Fun is the Byproduct of Rigorous, Meaningful Learning

Who said learning couldn’t be fun?  Who said learning shouldn’t be fun?  In my year of transformation, especially towards the end of it, my classroom has been called fun–AS A DEROGATORY WORD.

To that, I’m offended.

The truth: I NEVER think of fun when planning an educational unit; it’s simply a byproduct of genuine, meaningful work.

And the fact that something “fun” is not learning is just wrong. Anyone with that view should get out of education. Do people NOT have fun when coming up with a new invention? A new idea? Practicing for a sport, a musical instrument? Why, then, shouldn’t a classroom be that same kind of fun? Sure, it can be frustrating; learning often is. Sure, it can be time-consuming; learning often is. Sure, it can be rewarding; learning often is.

If it can be all of those things, why can’t it be fun?

This week, both of my English classes wrapped up with projects: Advanced Composition created digital personal narrative essays and Survey of American Literature invented a 19th Century Literary Museum.

My students, on their journey to meaningful work had to slug through some pretty deep thinking, deep reading, and deep criticism.

Advanced Composition students deleted multiple beginnings before finding the right choice of topic. Then, they had to voice record themselves multiple times because the readings weren’t quite right or they continuously stumbled on a word. After that, they had to work through some major video editing issues including how to add music to the piece without it being distracting. This is not fun. This is rigor. This is challenge. This is creation. The fun comes in the creation when, at the end of the process, students realize that their voices have power as many of the videos now have close to 100 views on YouTube.

Fun is a product of purposeful work.

The link to our playlist: Advanced Composition Digital Personal Narrative Playlist

Survey of American Literature students had to read challenging literature including Poe, Dickinson, and Hawthorne. Then, they had to contextualize it, figure out why it was important to the time and why it’s lasted all these years. Then, the students had to figure out the best way to show their learning to an audience that would be in the room gawking at their creations. This stressed a lot of students out. Students were asking challenging questions: how do I connect literature to life? how do I make this meaningful for people who come in to spend fifteen minutes of their life looking at my work? This is not fun. This is rigor. This is thought. This is creation. The fun comes, again, in the creation when, at the end of the process, students realize that their creation made our superintendent think and made a woman in Cleveland comment on our live stream.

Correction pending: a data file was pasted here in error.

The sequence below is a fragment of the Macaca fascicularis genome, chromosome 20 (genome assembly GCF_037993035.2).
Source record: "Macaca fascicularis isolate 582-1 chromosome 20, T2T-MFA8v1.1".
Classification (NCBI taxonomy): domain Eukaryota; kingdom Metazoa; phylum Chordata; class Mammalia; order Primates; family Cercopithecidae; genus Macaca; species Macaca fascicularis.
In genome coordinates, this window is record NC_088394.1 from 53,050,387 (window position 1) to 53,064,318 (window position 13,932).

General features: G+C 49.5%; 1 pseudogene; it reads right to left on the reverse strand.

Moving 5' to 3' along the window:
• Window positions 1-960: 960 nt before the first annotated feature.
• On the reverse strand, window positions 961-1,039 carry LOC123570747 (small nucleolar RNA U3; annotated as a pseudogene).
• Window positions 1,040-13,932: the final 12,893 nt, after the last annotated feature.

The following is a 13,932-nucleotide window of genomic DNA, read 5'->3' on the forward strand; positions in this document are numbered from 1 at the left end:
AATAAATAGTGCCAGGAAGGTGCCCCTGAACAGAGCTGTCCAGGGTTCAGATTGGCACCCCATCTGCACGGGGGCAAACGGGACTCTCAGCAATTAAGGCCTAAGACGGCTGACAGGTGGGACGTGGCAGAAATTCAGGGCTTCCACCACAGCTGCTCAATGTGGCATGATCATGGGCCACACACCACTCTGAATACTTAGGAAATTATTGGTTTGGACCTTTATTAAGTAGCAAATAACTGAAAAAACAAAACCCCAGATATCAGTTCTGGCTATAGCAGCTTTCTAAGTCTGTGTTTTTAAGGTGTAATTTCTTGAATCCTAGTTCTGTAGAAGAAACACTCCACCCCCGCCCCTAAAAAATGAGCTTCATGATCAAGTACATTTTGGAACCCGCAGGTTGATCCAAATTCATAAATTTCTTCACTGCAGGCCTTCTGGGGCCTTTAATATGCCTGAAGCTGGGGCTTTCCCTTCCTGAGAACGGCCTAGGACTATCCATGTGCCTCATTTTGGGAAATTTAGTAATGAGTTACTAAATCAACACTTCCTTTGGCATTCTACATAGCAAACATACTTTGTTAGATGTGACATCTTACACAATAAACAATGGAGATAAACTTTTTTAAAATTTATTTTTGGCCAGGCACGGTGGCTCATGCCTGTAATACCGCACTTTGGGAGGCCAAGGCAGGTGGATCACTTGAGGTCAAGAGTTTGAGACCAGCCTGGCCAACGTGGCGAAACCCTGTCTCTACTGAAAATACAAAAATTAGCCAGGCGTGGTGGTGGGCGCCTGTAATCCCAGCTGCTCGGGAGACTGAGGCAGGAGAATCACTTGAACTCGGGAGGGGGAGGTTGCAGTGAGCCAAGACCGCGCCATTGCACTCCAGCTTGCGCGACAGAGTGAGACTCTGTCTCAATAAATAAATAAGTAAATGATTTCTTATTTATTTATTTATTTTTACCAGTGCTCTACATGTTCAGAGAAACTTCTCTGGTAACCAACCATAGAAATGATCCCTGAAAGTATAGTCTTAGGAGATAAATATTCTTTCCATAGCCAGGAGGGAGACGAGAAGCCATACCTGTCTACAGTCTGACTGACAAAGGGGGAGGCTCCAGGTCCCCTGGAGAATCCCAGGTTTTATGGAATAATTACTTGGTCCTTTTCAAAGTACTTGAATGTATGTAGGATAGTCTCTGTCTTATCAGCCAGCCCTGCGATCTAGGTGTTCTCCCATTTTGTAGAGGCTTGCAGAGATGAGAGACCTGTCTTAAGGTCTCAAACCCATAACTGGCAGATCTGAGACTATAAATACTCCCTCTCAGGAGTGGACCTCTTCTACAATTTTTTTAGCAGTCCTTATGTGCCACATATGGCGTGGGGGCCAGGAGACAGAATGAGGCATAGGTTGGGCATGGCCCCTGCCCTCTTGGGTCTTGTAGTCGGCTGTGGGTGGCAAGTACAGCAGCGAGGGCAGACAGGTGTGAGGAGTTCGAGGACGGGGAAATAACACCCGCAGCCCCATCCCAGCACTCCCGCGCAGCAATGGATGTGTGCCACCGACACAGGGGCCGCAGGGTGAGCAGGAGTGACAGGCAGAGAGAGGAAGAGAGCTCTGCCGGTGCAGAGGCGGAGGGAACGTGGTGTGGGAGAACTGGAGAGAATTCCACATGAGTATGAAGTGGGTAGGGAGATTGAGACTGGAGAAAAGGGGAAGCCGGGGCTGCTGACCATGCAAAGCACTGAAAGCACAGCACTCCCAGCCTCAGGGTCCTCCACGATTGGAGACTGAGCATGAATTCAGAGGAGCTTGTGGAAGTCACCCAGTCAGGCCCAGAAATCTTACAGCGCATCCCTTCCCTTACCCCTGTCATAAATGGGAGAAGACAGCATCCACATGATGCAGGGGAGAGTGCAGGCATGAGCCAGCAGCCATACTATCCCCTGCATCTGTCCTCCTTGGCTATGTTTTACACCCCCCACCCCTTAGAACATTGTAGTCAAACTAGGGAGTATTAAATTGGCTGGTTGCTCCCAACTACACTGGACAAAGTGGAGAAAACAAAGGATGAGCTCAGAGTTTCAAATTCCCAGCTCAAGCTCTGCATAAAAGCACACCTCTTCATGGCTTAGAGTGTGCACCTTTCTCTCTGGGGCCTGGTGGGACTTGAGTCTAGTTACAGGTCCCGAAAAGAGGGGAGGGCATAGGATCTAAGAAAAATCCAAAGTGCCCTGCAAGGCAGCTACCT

Fun, again, is a product of purposeful work.

The link to our recorded live stream: 19th Century Literary Museum

Don’t just take my word for it.  Here are some comments from the students.

I think I did pretty well on making a connection with people because I had at least 4 people come up to me later and ask me questions and that’s never happened to me.”

“Let me begin- with my love for video editing and writing. I’m constantly dreaming up new ideas on imovie and writing down all my thoughts on anything and everything I come across. I consider myself a writer and an amateur movie maker. To say the least- one of my favorite projects I’ve ever had in school. (It didn’t even feel like homework!) During this assignment my writing evolved from little picture to big picture. I learned to say everything I wanted to say from 100 words to 10. I believe this was so effective with the help of the music and pictures. The whole time I was clearly thinking my audience was my family or anyone who knows my sisters and I. BUT- I just happen to have a very supportive Advanced Comp. teacher who shared my work with the whole district. Then my mother and aunt emailed the link to all of my family members. And the results… have been very rewarding! I’ve gotten so much excellent feedback. All great writing will lead to more great writing. So, moving forward I want to improve myself as a writer my pushing myself outside of my comfort zone.”

What can I say? The students see the rigor. They feel the challenge.

And they have FUN while doing it.

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